Not all tooth erosion is caused by decay. Dental abfractions are a little known form of tooth erosion that can lead to serious dental damage if left untreated. Restorative dentistry treatments can treat dental abfractions and other dental issues to reveal a beautiful, healthy smile. Although restorative treatments are available, preventing dental abfractions is best. Learn more about dental abfractions and how to protect your smile in this overview from Lake Jackson, TX dentists Brian Bell and Justin Crocker.
Dental abfractions are a type of tooth erosion unrelated to tooth decay. Dental abfractions, also known as abfraction lesions, refer to small notches that develop near the gum line. Dental abfractions often start as angular notches and may become rounded over time.
Dental abfractions are caused by a mechanical process, not tooth decay. Daily force and stress can eventually wear down the enamel near the gum line, where the teeth are naturally vulnerable. This particular area near the gum line is believed to be susceptible to abfraction damage because it is where the enamel stops and the cementum layer of the teeth begins. With that said, it's important to note that normal forces from chewing and biting generally don't result in abfraction lesions. Instead, dental abfractions are generally caused by excessive forces or strain from teeth grinding and clenching, or an abnormal bite (malocclusion).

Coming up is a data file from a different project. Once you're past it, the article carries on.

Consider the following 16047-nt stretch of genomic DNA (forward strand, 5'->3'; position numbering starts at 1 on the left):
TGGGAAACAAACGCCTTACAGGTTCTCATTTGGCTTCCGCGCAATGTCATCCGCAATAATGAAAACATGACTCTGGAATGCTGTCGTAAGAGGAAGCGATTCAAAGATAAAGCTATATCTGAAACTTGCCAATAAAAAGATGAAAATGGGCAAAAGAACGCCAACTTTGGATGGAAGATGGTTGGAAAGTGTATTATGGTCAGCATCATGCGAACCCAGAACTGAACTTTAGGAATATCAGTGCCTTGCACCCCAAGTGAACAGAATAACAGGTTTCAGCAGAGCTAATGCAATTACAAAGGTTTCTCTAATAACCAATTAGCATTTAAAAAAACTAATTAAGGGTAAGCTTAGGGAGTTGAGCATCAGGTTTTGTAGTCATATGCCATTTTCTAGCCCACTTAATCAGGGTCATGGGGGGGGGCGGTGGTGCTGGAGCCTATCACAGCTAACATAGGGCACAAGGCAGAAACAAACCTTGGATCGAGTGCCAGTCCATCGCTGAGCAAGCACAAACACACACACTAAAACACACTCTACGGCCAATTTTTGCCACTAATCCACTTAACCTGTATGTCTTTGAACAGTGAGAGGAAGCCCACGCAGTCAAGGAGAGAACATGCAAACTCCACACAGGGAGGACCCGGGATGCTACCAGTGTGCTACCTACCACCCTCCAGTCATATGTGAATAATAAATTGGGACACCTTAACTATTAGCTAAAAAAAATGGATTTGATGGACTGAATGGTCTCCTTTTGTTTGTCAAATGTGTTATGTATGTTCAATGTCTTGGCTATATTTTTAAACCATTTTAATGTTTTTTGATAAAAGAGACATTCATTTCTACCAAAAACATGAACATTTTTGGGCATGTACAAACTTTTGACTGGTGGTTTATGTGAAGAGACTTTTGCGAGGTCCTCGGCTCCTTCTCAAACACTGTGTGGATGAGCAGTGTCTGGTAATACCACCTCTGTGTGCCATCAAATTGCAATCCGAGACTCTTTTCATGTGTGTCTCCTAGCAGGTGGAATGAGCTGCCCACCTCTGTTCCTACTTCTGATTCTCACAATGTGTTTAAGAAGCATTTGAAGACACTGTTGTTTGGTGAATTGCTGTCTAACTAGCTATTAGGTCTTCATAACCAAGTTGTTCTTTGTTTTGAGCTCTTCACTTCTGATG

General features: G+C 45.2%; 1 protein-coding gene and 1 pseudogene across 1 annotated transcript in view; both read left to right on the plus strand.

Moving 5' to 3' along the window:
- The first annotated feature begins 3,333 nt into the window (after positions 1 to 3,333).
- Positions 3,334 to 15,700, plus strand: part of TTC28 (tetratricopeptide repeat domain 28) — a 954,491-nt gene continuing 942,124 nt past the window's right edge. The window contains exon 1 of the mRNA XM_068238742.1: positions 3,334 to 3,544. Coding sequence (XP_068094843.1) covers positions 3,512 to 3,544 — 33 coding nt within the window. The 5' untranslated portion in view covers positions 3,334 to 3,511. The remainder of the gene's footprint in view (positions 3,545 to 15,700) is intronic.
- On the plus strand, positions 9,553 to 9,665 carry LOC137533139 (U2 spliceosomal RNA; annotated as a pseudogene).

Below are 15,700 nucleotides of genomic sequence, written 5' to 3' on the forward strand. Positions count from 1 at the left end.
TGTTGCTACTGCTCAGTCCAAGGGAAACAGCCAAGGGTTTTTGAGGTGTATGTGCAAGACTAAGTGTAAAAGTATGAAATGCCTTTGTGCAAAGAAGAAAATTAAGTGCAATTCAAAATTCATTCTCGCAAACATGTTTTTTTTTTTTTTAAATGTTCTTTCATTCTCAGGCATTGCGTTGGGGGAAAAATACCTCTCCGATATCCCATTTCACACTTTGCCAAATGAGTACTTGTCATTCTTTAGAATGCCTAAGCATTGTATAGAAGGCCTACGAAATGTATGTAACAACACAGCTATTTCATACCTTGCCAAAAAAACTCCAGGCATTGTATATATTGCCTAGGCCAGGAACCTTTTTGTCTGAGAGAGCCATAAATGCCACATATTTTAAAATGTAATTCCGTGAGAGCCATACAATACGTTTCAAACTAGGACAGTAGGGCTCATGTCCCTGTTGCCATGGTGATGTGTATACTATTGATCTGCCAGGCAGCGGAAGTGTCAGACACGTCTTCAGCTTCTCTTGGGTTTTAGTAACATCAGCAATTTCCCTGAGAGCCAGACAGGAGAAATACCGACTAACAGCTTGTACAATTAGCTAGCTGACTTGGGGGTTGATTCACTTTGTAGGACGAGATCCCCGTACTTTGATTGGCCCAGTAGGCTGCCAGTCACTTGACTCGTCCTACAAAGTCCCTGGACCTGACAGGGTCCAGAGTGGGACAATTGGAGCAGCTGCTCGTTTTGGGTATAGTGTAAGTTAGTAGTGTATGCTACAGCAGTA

Dental abfractions are a permanent form of dental damage. The only way to treat dental abfractions and restore oral health is to undergo professional treatment. It's important to seek treatment for dental abfractions because they can lead to serious dental damage, including tooth decay, root canal infections, and ultimately tooth loss.
Most dental abfractions are caused by malocclusion or teeth grinding. Treating malocclusion and teeth grinding can help prevent abfractions from developing. If dental abfractions develop, there are treatments available to restore dental health and prevent further damage, such as:
Dental abfractions are dangerous to your oral health but they can be treated. If you suspect you suffer from a dental abfraction, we encourage you to schedule a consultation with Drs. Bell and Crocker.